13 August 2019
Acts 24:14–21, 1 Corinthians 15:29–38, 1 Peter 1:13–25
Resurrection. It’s kind of important to what it means to be a Christian. However, in our scientific age, it’s often hard to convince non-believers of it, and even a lot of church-goers (who do call themselves Christian) struggle with believing it. Why is it? Really, it’s kind of unbelievable from a scientific point of view.
When Luke (Acts), Paul (Corinthians), Peter (Peter) wrote the Resurrection was abnormal, but it wasn’t out of the realm of all religions. In fact, a Jewish group (the Pharisees) did believe in the resurrection of the dead (Paul was one of them). It was a point of argument between Jewish groups. Roman and Greek religion had a form of afterlife (the Elysian fields or Hades, depending on your life). Again, the Resurrection wasn’t that odd.
It is now. The Resurrection of Jesus (and, by extension, us) is a core belief of Christianity. Yet, people try not to talk about it. They avoid it. How can we avoid this? It is human to avoid uncomfortable topics, especially when we struggle believing them.
A better question of the era is if you do believe in the Resurrection, what does that mean for you in the here and now? That, my friends, is quite the question, and it is definitely worth wrestling with. Far too many Christians, for far too many years, believed that once they “surrendered” to Jesus, they got the Resurrection in return. Which is true, to a great extent. It is also sadly mistaken from a complete Christian life sense.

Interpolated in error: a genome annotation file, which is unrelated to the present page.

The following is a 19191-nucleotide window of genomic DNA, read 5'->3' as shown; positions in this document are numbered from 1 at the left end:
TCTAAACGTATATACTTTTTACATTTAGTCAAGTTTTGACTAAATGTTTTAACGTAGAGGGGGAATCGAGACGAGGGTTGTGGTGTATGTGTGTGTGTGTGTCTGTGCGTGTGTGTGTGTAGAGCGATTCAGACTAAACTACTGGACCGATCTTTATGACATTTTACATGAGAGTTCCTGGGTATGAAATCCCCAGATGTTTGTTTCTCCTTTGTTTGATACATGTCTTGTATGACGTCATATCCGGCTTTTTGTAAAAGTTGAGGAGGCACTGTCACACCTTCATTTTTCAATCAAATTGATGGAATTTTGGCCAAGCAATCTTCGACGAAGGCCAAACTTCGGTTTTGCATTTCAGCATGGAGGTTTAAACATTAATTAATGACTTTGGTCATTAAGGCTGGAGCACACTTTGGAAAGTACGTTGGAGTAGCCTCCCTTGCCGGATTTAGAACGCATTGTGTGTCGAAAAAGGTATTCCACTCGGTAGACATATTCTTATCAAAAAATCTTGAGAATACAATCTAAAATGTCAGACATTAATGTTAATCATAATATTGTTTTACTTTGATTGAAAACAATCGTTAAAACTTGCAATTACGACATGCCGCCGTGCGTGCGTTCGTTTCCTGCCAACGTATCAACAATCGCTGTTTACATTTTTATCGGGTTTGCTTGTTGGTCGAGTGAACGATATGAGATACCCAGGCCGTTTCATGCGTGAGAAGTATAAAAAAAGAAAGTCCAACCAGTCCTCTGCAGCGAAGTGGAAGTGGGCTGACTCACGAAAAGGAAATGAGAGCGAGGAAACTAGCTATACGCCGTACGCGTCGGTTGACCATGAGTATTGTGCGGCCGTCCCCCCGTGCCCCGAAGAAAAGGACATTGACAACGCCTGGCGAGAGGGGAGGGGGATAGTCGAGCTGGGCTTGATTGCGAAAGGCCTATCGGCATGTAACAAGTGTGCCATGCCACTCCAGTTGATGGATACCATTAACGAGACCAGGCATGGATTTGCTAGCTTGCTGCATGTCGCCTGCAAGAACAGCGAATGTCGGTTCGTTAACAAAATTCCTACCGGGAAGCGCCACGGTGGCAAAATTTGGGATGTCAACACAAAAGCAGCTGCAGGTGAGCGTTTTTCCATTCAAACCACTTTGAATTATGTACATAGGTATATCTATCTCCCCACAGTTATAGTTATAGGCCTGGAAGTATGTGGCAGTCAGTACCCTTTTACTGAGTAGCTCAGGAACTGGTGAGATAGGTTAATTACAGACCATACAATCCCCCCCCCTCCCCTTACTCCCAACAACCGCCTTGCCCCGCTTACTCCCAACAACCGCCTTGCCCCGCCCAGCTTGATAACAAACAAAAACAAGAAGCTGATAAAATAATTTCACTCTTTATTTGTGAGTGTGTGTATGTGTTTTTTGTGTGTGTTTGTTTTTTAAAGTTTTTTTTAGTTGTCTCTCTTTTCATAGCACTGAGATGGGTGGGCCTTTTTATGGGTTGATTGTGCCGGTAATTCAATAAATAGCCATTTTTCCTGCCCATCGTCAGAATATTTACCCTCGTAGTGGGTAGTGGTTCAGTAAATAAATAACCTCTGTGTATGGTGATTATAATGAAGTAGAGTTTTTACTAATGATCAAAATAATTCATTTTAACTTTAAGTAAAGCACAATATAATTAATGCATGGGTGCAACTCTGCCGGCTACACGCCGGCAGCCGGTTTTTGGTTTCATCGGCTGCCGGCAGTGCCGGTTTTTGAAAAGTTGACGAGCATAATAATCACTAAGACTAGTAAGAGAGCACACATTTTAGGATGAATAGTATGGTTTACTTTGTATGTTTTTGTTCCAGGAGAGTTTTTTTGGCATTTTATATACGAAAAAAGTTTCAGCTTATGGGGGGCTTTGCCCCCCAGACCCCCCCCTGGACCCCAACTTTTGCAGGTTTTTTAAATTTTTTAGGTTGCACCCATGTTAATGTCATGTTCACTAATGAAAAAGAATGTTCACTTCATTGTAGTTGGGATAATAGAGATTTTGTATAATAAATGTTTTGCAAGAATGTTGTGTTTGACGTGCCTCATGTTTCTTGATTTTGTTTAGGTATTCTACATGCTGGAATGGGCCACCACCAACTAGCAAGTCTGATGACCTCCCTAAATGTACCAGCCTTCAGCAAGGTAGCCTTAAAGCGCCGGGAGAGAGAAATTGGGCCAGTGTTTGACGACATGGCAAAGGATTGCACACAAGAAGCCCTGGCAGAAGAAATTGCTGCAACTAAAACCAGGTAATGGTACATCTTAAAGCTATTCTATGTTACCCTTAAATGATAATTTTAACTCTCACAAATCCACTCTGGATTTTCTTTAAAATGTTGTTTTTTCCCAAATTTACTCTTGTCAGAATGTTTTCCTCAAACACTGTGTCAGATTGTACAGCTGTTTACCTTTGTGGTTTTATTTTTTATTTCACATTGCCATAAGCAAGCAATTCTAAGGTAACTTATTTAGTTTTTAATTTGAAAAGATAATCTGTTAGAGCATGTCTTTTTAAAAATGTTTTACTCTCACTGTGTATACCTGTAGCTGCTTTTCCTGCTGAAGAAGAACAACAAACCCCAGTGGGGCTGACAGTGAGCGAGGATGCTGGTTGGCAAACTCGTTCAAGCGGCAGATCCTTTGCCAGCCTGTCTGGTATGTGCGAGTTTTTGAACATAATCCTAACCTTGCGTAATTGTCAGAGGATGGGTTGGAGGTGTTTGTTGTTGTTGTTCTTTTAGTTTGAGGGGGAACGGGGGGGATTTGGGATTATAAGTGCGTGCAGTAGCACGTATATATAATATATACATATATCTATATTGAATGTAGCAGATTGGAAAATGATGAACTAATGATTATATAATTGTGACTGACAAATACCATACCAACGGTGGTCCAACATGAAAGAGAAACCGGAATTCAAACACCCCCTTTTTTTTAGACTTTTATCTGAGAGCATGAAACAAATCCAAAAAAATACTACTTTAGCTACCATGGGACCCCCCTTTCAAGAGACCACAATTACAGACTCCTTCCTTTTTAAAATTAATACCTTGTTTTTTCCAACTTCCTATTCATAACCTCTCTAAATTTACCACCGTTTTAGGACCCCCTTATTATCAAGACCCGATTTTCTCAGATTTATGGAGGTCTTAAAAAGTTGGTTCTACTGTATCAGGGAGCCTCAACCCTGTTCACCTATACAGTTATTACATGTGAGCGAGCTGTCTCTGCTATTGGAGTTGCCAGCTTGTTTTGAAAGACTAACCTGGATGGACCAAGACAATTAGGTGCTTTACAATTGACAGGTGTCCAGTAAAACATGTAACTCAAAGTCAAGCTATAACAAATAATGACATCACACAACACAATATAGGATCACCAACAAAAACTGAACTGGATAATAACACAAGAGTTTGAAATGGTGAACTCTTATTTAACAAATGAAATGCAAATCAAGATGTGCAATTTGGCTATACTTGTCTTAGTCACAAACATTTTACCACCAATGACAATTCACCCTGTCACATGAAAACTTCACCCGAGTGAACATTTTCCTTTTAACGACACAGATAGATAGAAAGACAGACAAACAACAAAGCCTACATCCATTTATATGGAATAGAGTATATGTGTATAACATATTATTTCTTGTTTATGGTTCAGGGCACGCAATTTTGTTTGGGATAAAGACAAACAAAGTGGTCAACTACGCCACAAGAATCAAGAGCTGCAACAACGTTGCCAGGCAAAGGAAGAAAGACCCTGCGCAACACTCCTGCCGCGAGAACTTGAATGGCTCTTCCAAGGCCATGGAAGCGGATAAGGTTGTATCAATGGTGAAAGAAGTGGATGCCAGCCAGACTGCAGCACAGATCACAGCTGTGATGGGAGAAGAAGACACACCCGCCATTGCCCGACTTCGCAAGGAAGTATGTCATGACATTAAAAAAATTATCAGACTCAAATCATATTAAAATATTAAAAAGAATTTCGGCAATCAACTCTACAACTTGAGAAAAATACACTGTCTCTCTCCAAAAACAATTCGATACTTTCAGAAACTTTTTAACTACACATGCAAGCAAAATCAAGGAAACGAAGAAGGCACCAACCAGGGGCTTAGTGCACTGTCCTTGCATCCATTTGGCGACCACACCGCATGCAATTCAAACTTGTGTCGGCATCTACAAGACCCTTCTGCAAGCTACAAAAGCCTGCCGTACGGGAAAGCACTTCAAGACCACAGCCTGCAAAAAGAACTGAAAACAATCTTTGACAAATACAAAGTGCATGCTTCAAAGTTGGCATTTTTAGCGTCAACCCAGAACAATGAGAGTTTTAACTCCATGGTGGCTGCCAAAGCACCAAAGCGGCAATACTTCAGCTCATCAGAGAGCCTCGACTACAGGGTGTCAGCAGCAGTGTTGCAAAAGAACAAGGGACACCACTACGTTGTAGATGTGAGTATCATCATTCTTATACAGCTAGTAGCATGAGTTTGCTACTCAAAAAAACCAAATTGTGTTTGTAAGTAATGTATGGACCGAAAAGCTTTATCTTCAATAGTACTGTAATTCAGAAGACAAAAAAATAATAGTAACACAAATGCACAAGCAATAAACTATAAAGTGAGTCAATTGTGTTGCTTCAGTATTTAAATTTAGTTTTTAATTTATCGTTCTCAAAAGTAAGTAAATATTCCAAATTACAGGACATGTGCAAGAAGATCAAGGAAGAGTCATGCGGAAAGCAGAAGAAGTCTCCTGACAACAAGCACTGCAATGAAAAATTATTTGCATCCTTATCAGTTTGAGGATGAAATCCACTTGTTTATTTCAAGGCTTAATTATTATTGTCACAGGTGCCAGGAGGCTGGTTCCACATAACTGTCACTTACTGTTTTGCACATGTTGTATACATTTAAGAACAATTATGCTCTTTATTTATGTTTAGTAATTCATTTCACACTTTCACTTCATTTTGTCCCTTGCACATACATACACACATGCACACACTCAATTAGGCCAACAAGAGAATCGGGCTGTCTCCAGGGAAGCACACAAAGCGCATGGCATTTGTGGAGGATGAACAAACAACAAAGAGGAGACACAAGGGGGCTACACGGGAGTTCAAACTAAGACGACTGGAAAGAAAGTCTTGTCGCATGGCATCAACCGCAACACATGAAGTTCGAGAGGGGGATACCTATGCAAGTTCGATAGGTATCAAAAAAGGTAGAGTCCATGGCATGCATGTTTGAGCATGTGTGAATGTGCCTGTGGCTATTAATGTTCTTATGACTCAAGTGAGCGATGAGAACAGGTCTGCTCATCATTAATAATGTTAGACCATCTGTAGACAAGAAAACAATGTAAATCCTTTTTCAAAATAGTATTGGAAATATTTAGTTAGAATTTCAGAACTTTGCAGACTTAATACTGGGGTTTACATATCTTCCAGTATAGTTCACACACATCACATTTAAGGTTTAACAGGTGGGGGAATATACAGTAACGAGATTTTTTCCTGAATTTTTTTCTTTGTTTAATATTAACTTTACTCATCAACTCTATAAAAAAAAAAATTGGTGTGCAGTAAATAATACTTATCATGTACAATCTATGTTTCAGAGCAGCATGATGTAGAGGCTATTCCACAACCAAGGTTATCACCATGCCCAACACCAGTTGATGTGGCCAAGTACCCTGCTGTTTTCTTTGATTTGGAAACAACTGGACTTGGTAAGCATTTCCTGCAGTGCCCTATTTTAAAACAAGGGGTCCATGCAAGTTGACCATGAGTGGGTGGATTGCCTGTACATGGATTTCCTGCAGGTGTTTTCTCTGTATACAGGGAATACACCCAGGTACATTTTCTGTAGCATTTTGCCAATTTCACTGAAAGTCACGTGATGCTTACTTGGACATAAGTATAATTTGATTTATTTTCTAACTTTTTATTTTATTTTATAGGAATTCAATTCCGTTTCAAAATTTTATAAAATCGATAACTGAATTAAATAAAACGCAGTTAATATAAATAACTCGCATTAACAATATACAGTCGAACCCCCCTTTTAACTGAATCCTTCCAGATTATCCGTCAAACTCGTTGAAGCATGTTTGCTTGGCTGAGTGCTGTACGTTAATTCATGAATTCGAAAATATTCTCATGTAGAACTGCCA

The Resurrection life is not a future life (after we’re dead), it is a life that is to empower us for the now.
1) What do you think the Resurrection Life looks like?
2) Why do you think people skip to the end (the Resurrection Life), rather than the now?
3) Do you believe in the Resurrection? How would you defend it, if it came up in conversation?